5 mistakes that lead to faulty retirement assumptions
December 17, 2014
You can't do any serious retirement planning or portfolio construction without making certain assumptions. But while those assumptions may be necessary, you should understand their limitations.
The assumptions in question may involve lifespan, inflation or the risk and return characteristics of investments. All of these should be educated guesses -- best estimates based on past experience and an assessment of future conditions. Unfortunately, there is a tendency for these educated guesses to be treated like established fact, especially when they are plugged into automated tools whose complexity can give the results a misleading appearance of certainty.
The truth is, as much as you need to make some assumptions in your financial affairs, over-reliance on those assumptions can prove very risky. Here are five mistakes that can lead to flawed assumptions on retirement saving.
1. Over-allocating your portfolio to higher risk investments
Financial planning projects results over very long time periods, so it tends to assume that market ups and downs will smooth out eventually, and assets will earn their expected rates of return. This thinking means there is no apparent penalty to allocating to the highest returning assets, which also tend to be the highest risk ones. The problem with high-risk investments in this context is not their short-term fluctuations, but their tendency to underperform over extended periods of time.
2. Expecting asset returns to make up for lower contributions
Essentially, people would rather see the portfolio grow its way to full retirement funding than have to make heavy contributions to get it there. This draws people toward higher risk assets so they can use higher return assumptions, but this can lower your probability of success.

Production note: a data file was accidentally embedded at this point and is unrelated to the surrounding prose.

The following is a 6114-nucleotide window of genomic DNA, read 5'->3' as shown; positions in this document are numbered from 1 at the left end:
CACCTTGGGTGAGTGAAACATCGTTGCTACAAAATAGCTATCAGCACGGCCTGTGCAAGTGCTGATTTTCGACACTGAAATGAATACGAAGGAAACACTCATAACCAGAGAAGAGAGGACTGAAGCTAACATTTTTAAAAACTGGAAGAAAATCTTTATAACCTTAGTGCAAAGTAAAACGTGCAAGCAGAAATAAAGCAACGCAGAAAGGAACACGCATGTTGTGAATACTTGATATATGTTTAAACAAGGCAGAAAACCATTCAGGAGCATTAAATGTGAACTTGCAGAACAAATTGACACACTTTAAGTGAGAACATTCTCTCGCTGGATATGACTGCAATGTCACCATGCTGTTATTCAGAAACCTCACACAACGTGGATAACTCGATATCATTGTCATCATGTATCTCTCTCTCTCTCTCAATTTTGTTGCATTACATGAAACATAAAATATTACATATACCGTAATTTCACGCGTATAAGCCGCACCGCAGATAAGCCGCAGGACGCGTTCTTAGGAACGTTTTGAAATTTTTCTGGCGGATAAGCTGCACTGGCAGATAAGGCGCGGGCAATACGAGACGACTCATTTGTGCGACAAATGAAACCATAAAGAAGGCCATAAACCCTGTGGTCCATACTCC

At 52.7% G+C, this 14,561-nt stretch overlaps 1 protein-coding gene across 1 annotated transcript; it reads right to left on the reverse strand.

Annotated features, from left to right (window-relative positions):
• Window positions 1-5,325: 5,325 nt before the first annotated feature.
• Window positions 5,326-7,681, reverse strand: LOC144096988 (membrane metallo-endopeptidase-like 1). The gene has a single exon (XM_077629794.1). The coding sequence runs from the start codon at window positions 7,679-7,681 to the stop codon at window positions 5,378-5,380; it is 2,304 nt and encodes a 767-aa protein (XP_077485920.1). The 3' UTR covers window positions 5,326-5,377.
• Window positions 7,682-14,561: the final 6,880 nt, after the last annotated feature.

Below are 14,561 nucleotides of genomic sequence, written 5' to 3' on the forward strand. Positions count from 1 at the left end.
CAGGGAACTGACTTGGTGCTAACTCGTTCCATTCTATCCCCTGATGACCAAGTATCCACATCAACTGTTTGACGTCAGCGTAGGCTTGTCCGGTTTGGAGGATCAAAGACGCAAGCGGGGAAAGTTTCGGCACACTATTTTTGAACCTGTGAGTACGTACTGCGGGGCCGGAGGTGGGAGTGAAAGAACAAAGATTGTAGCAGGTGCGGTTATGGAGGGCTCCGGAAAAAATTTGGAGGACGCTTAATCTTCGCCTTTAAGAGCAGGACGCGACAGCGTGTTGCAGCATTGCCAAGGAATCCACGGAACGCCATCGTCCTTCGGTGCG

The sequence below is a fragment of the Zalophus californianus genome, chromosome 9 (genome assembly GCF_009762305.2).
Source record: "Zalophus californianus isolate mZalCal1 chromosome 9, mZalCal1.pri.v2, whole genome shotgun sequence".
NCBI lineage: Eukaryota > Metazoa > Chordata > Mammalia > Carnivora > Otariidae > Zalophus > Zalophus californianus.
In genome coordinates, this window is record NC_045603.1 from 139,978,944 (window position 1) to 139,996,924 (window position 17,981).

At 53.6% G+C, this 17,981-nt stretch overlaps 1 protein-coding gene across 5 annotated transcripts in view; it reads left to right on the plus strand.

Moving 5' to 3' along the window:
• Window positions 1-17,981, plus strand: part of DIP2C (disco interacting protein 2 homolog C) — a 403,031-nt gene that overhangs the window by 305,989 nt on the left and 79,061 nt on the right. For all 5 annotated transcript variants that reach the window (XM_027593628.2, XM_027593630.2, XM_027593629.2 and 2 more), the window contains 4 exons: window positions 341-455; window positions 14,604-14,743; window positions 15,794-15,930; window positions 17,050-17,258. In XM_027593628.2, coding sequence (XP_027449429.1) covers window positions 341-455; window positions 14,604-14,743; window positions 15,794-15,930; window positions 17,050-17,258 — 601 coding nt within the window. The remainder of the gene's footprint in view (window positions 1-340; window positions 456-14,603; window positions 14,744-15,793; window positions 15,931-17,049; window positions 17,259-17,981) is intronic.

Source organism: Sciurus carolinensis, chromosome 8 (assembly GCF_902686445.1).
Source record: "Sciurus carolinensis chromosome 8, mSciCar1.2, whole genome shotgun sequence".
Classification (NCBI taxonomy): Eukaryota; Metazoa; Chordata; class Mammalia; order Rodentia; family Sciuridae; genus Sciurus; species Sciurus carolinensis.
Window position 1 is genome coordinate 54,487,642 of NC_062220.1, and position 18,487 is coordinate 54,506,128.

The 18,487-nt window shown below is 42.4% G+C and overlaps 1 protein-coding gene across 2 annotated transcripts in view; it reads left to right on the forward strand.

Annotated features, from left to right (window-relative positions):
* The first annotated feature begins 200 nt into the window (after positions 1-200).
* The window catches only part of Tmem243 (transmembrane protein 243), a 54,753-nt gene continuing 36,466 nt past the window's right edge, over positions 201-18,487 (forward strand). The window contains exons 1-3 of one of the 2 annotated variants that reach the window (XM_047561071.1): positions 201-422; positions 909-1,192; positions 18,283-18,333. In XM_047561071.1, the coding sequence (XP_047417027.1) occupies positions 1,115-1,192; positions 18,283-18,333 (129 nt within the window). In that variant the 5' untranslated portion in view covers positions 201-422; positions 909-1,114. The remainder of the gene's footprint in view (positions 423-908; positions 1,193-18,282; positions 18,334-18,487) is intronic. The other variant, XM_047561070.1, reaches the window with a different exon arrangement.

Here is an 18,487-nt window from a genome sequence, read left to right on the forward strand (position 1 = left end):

3. Grasping at new asset classes
If a new type of security gets off to a fast start, promoters of that asset class will point to its return history to attract new investors. Relying on historical returns to repeat themselves is a risky business under any circumstances, but it is downright foolish when that history is limited to just a few years.
4. Holding onto old assumptions
Perhaps the best example of this is with bonds. Government bonds may have traditionally returned about 5 or 6 percent a year, but that is just not going to happen going forward with yields of 3 percent or lower. Conditions change, and your assumptions need to change with them or your retirement funding will come up short.
5. Adjusting assumptions to fit your targets
This really should be the other way around -- your targets should be based on the most likely outcomes, but people are often tempted to plug in assumption numbers that fit the targets they want to hit. This creates the dangerous illusion of being on track even though your projections are more wishes than estimates.
One way to deal with the unreliability of financial assumptions is to play the "what if" game. Though you might build your plan around what you see as the most reasonable set of assumptions, you should also calculate multiple scenarios with different assumptions. By showing you just how different the outcomes might be, this what-if testing will give you a better sense of the risk involved and allow you to do some sensible contingency planning.
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